security and economic security, retirement security, an end to needless
and unexplained wars, environmental regulation, and the right to live
their lives as they see fit without intrusion from the government.

We can give them all of this. We just have to be willing to try. We have
to cut ourselves loose from the coattails of the Democrats, and stop
accepting their table scraps like dogs.

We have the chance to make a difference. We have the netroots, and the
grassroots, and a thriving alternative media. Let's use them to brighten
America's future.

Katherine Brengle is a freelance writer and activist. She is also a
member of Military Families Speak Out, and her husband currently serves
with the United States Marine Corps in Iraq. Katherine recently joined
the staff of the American Liberalism Project where her column appears on

--------24 of 25--------

Custom Against Women
By Michael Parenti
ZNet Commentary
March 02, 2006

(The following is a revised excerpt from Parenti's newest book, THE

If we uncritically immerse ourselves in the cultural context of any
society, seeing it only as it sees itself, then we are embracing the
self-serving illusions it has of itself. Perceiving a society "purely on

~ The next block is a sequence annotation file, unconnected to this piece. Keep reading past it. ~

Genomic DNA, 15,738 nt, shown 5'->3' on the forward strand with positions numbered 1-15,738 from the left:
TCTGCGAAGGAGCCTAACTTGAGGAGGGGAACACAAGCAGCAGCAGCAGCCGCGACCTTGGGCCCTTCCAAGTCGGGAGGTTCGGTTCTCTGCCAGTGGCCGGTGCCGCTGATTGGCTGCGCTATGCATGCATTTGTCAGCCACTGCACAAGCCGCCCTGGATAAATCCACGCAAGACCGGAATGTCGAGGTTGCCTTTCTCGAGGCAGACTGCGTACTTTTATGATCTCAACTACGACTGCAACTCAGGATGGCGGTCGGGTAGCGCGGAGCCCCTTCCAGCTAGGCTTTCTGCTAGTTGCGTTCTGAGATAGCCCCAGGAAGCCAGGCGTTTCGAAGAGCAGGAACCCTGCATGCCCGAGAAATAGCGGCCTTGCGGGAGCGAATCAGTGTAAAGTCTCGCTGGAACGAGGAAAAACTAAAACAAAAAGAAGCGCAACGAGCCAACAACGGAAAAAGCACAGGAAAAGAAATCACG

its own terms" usually means seeing it through the eyes of dominant groups
that exercise a preponderant influence in shaping its beliefs and
practices.  Furthermore, the dominant culture frequently rests on
standards that are not shared by everyone within the society itself.  So
we come upon a key question: whose culture is it anyway? Too often what
passes for the established culture of a society is the exclusive preserve
of the privileged, a weapon used against more vulnerable elements.

This is seen no more clearly than in the wrongdoing perpetrated against
women. A United Nations report found that prejudice and violence against
women "remain firmly rooted in cultures around the world."

In many countries, including the United States, women endure
discrimination in wages, occupational training, and job promotion.
According to a New York Times report (6/18/04), in sub-Saharan Africa
women cannot inherit or own land-even though they cultivate it and grow 80
percent of the continent's food.

It is no secret that women are still denied control over their own
reproductive activity. Throughout the world about eighty million
pregnancies a year are thought to be unwanted or ill-timed. And some
twenty million unsafe illegal abortions are performed annually, resulting
in the deaths of some 78,000 women yearly, with millions more sustaining
serious injury.

In China and other Asian countries where daughters are seen as a